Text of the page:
Cleaning the Gold by Karin Slaughter and Lee Child

Another quickie from Reacher, somewhere in the short story/novella range, this time from Lee Child working with Karin Slaughter, who I’ve never read but obviously I know the name. An introductory Authors’ Note tells us that the authors have been friends for decades, and that their contributions to this story are merged “so you won’t necessarily know who wrote what.” Cleaning the Gold involves the head-to-head meeting of the authors’ respective serial stars: Will Trent of the Georgia Bureau of Investigation and Jack Reacher, retired Army MP. The former is new to me, but I like him.

In a nutshell, and with a mild spoiler, both these men are sent undercover to the United States Bullion Depository at Fort Knox, for different reasons. Reacher’s there to catch somebody on the inside, in a crime I won’t name here. Trent is there to catch Reacher. They both have to do some figuring-out, and they have to figure each other out, too.

Like “The Christmas Scorpion,” this is a satisfying enough short story, but not a perfect one – neither Child nor the Slaughter/Child team is on par with Hemingway or du Maupassant in terms of the deft, poetic turn of masterful short fiction. It’s fine. Both leads get cute and pithy lines and the scenes that convey their characters; there is a fight scene or two. In close third person, chapters alternate their points of view, and it’s fun to see each man from his counterpoint’s perspective. There are a few layers of mystery, which is always neat, but it might be a hair ambitious for a story of this length (listed at 144 pages, but only about 100 of that is Cleaning the Gold; the rest is a preview of a then-forthcoming novel by Slaughter). It ends with an loose thread that is not entirely typical of Child’s work; he’ll leave an opening for the next installment, but not an actual loose end. I wasn’t crazy about that in the finish; I think we could have used a bit more closure, which might have helped with the neatness of the short-story-as-genre. And I do think the story would have tolerated losing that last layer of mystery.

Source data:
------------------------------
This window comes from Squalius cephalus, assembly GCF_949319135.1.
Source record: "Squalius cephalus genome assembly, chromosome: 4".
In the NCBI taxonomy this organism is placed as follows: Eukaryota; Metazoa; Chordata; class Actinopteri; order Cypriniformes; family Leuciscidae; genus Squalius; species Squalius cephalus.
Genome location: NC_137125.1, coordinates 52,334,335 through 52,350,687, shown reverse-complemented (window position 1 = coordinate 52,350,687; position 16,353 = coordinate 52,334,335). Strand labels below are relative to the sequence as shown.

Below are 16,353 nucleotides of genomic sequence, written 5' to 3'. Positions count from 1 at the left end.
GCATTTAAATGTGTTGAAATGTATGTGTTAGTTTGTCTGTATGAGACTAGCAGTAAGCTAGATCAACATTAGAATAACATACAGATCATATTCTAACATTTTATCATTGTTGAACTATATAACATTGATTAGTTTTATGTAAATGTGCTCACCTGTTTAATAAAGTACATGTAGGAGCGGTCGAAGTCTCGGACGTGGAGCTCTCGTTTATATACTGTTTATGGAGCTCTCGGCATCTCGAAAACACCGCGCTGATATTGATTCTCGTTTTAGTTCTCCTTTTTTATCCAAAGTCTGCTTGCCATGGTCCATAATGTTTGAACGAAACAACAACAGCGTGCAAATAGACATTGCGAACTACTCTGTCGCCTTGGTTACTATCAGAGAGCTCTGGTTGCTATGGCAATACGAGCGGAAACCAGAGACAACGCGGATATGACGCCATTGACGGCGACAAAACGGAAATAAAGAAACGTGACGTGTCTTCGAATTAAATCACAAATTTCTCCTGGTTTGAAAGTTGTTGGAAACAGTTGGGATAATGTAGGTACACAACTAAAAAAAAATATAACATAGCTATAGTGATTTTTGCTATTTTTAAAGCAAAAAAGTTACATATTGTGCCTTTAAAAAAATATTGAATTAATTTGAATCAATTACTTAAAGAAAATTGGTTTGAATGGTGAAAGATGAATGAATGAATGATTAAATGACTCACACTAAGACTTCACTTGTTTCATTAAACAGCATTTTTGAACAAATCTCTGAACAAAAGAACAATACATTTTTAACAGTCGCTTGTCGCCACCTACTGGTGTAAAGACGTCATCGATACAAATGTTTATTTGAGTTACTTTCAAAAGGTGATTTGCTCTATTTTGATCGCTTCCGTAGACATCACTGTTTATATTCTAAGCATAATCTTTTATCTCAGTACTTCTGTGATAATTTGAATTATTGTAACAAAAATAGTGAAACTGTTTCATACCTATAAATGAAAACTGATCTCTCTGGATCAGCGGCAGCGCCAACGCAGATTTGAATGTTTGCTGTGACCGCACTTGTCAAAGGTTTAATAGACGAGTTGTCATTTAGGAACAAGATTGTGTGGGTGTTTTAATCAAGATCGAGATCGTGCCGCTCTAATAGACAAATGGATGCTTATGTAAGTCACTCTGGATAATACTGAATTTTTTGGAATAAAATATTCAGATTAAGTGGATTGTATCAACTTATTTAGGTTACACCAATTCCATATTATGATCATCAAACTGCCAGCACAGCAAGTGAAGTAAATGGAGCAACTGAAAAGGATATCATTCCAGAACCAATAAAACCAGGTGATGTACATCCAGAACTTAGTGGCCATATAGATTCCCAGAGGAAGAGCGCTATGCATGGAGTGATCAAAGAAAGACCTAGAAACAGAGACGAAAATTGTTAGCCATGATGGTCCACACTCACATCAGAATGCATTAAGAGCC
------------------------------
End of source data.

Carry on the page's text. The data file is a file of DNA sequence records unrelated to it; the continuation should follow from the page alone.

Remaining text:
I faltered on the very first page, too, with two details that felt very atypical of Child/Reacher. (Despite the authors’ assurances, I did feel that I could tell who was who, at least here.) I cannot imagine Reacher ever noting that “the temperature outside had already passed the boiling point” unless it were literally true, which (Google tells me) has never been recorded on earth. He’s pretty pedantic like that. Then, Will “watched a bead of perspiration drop from his nose and roll across the floor.” Something about the bead of sweat, itself, as a bead, rolling across the floor bothers me, in terms of physics. (Reading Reacher makes me extra pedantic, too?) On the other hand, a judicious number of jokes (two) about the place being “guarded like Fort Knox” went over well with this reader. And a single reference to Tom Cruise and the most unbelievable scenes in action movies, which I am reading as a joke about his (problematic) role as Reacher in two films to date, went over very well.

Maybe not my favorite thing ever by Child, but a perfectly nice way to spend a little time on my front steps with a beer and a little dog.

Also, the teaser of Slaughter’s next Will Trent novel, The Last Widow, is good.


Rating: 7 gold bars, obviously.

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